“His death,” he says, home to me in a singular way, growing into my consciousness from day to day as if it were a graft new-set, that by degrees became part of my own wood and drew a greater share of my sap than belonged to it, as grafts sometimes will. I suppose that, unconsciously to myself, a great part of the ferment it produced in me was owing to the deaths of my sister Anna (Mrs. Charles R. Lowell], of Mrs. -, whom I knew as a child in my early manhood, and of my cousin Amory, who was inextricably bound up with the primal associations of my life, associations which always have a singular sweetness for me. A very deep chord had been touched also at Florence by the sight of our old lodgings in the Casa Guidi, of the balcony Mabel used to run on, and the windows we used to look out at so long ago. I got sometimes into the mood I used to be in when I was always repeating to myself,

I

I.

"King Pandion he is dead; All ihy friends are lapt in lead,'

verses which seem to me desolately pathetic. At last I began to hum over bits of my poem in my head till it took complete possession of me and worked me up to a delicious state of excitement, all the more delicious as my brain (or at any rate the musical part of it) had been lying dormant so long. My old trick of seeing things with my eyes shut after I had gone to bed (I mean whimsical things utterly alien to the train of my thoughts — for example, a hospital ward with a long row of white, untenanted beds, and on the farthest a pile of those little wooden dolls with redpainted slippers) revived in full force. Nervous, horribly nervous, but happy for the first time (I mean consciously happy) since I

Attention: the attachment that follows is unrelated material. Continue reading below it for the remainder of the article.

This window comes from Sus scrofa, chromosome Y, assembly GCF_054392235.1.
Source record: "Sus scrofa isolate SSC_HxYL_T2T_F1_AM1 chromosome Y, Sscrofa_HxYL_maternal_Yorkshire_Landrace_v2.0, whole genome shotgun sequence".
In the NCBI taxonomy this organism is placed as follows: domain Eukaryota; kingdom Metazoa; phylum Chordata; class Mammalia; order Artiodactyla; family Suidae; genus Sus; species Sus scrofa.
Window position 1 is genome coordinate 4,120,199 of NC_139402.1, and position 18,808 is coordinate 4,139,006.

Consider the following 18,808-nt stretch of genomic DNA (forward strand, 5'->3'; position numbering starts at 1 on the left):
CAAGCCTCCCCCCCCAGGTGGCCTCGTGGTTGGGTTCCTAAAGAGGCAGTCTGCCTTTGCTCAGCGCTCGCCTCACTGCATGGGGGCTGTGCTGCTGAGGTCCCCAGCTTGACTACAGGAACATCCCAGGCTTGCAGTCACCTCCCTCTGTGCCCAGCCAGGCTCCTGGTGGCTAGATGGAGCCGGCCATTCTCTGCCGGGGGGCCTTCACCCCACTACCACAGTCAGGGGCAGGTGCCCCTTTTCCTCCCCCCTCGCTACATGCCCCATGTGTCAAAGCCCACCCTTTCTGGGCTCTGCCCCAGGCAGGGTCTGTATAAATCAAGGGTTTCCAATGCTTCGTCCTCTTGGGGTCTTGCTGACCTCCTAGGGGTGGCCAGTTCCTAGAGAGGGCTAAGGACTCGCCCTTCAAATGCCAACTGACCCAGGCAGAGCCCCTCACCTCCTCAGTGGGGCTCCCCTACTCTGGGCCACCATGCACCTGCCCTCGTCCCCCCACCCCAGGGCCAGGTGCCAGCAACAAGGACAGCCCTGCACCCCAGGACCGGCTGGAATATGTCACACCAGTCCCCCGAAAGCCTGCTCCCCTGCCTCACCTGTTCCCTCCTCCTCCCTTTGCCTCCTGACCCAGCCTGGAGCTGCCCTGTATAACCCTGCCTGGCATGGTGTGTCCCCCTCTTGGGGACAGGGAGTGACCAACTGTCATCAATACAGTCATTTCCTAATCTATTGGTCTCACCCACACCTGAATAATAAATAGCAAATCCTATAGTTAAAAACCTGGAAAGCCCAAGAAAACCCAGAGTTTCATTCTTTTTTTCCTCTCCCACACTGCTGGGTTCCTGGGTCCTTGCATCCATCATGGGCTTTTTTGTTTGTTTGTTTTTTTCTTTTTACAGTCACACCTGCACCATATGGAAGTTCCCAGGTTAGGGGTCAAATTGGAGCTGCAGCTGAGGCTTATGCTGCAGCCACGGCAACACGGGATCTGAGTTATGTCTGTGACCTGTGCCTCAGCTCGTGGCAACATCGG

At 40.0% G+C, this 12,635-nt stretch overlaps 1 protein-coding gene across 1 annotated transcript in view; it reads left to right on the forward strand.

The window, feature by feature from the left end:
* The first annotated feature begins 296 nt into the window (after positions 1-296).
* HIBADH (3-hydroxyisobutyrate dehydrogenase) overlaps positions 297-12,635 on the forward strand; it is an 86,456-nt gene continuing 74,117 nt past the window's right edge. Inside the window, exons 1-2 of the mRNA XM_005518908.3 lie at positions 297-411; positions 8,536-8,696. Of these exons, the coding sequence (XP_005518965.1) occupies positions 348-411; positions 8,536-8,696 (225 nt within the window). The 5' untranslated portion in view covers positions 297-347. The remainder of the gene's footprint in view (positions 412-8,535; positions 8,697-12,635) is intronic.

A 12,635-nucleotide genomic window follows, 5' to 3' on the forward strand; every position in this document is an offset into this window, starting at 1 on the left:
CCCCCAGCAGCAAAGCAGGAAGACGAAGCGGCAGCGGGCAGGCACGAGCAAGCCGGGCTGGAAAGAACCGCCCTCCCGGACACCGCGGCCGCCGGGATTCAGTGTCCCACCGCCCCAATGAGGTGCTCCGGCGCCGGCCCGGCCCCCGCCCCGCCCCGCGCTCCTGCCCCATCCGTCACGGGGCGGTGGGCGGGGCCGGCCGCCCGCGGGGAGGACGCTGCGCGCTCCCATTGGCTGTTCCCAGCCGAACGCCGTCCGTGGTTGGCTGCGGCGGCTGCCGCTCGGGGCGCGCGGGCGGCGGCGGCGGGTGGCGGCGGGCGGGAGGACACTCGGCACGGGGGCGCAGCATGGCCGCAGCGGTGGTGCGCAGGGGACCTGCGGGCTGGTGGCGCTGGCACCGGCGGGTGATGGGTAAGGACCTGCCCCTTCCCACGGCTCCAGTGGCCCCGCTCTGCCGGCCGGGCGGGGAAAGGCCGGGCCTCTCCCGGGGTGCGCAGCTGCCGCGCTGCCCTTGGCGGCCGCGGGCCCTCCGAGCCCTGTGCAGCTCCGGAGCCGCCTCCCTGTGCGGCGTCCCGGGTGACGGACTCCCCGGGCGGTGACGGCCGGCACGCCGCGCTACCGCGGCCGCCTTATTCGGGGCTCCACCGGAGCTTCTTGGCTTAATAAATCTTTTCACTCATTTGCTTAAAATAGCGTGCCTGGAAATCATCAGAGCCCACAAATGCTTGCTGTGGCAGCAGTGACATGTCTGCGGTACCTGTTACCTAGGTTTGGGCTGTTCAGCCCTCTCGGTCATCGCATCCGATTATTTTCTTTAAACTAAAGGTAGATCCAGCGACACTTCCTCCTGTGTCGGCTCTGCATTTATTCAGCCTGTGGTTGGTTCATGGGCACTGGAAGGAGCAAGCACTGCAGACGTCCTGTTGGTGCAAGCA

THE electric nerve, whose instantaneous

thrill Makes next-door gossips of the antipodes, Confutes poor Hope's last fallacy of ease, The distance that divided her from ill: Earth sentient seems again as when of old

The borny foot of Pan Stamped, and the conscious horror ran Beneath men's feet through all her fibres

cold: Space's blue walls are mined; we feel the

tbroe From underground of our night-mantled

foe:

The flame-winged feet Of Trade's new Mercury, that dry-shod run Through briny abysses dreamless of the

sun,

Are mercilessly fleet,
And at a bound annihilate
Ocean's prerogative of short reprieve;

Surely ill news might wait,
And man be patient of delay to grieve:

Letters have sympathies
And tell-tale faces that reveal,